All spheres of life without exception should be developed equally and in proper proportion to each other. This is not always the case in fact; often whole categories are lacking; such “sub-developed” societies have a “defective civilisation”. The civilisation is “one-sided” when one category shoots up exuberantly and narrows the others by overgrowing them; primitive societies in particular sometimes form specimens of curious distortion; but also in historical civilisations examples of such a kind of “elephantiasis” could be found. “Fullness of life” is the real ideal. The nearer a society is to the ideal of all-roundness, the higher it stands; not one of the Asiatic civilisations fulfils this demand of completeness completely. In many of them the sphere of natural truth is missing.
A fundamental postulate for every civilisation is the following: between the categories of the triple law and between all the categories of the quincunx a harmony and congruity must reign. This postulate means that a given solution in the sphere of one of the five values provides immanently and necessarily also guiding lines for solutions in all the other spheres.
Civilisation is a “method” und not a chaos. A society whose attitude towards the five values, which are in the closest way interconnected, is not harmonious, is not flowing from one basic principle, is not forming a logical and compact system, but bears in itself the seeds of self-destruction. Only such societies which satisfy this fundamental requirement are capable of life and progress. Old Hellas did not satisfy this demand; this is the innermost reason why she could not survive; old Rome, with her iron compactness was the direct opposite; the Roman world empire was anything but a simple produce of chance; it was a logical consequence of the compactness of the legal and social Roman structure, or, in other words, of the Roman superiority in civilisation over all the other societies of the ancient world.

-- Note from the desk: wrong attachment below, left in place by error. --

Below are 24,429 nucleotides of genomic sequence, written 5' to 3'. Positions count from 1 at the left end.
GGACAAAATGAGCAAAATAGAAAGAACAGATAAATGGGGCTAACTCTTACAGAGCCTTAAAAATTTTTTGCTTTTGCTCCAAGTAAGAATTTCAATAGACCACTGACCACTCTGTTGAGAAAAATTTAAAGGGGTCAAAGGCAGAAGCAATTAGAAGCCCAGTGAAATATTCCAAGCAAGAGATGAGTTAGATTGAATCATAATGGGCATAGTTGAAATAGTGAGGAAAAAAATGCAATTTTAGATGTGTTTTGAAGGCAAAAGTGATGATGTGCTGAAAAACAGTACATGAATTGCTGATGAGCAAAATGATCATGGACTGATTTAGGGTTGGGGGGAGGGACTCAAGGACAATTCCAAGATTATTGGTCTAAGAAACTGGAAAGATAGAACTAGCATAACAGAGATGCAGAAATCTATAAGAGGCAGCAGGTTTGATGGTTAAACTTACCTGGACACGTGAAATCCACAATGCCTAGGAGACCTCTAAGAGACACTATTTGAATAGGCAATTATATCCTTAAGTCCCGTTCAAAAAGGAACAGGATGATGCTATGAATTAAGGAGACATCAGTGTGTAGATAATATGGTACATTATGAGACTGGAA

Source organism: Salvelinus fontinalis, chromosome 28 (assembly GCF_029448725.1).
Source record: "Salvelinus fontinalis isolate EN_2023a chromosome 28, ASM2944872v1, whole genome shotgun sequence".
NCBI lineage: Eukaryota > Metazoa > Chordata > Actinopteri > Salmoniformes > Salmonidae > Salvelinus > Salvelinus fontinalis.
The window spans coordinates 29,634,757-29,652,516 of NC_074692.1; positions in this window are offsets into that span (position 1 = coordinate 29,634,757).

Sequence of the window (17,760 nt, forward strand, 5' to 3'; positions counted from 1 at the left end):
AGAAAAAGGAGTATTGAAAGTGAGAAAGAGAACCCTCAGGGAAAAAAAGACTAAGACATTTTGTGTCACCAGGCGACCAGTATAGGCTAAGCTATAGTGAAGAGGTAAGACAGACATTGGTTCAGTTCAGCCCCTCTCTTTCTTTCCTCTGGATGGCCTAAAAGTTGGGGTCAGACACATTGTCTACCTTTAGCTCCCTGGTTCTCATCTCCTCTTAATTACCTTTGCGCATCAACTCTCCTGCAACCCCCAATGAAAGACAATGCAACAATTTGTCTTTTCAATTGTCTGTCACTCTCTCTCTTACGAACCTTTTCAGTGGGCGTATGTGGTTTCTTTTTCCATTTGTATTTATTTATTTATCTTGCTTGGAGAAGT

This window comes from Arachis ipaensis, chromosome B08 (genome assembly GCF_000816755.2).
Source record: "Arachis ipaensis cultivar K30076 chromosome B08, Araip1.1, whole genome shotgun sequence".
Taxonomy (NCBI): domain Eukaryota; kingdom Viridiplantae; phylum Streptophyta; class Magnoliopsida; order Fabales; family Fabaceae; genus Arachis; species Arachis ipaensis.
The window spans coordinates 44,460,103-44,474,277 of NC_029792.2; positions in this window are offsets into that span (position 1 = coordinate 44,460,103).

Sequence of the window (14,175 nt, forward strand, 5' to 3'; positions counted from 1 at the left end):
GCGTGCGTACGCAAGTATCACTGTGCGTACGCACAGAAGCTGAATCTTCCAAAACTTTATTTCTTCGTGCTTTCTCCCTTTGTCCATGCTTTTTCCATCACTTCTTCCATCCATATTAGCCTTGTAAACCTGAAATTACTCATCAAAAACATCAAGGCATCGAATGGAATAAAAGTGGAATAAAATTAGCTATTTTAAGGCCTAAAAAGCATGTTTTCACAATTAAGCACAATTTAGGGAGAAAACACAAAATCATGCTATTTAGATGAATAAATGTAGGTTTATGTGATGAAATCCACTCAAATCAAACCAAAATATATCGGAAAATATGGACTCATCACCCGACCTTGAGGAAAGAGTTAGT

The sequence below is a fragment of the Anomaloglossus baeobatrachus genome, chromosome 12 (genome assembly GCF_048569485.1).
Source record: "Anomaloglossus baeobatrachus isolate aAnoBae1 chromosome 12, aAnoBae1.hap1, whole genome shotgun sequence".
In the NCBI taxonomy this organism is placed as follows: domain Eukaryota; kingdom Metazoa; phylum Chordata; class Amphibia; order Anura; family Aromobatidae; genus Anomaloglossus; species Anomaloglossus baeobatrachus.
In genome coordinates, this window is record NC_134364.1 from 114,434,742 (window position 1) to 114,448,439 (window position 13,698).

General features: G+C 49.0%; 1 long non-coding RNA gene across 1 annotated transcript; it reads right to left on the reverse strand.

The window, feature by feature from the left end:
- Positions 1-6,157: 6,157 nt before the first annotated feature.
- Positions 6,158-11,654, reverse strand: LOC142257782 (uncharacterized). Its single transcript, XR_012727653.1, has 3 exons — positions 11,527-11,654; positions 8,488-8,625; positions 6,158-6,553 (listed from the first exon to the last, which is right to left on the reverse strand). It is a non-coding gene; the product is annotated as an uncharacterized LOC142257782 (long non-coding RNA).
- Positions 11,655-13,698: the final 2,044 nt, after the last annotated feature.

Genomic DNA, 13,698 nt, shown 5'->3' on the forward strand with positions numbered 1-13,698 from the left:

It follows from this high estimate of material categories that Koneczny does not adhere to a principle of division between the spiritual, and the exteriorly technical culture which is so beloved especially by the German philosophers of history. The one cannot be separated from the other. The same principle of life finds expression in the external, technico-economico-legal organisation of a society, as in the highest spiritual manifestations; the external aspect of a civilisation and its spiritual and moral content are mutually in the most intimate way interdependent. Koneczny’s rejection of this division into two spheres is linked with his conception of the struggle for existence. The previous century, with its predominantly materialistic notion of the struggle for existence, has greatly sinned in this matter. The struggle for existence has a triple character: moral, intellectual and material. Only rather deformed individuals conduct an exclusively material struggle for existence. It would have been possible already for the Darwinists to see — had they wished to see — that even on the most primitive level of culture wars are conducted not only for cattle and for hunting grounds, but also for “prestige”.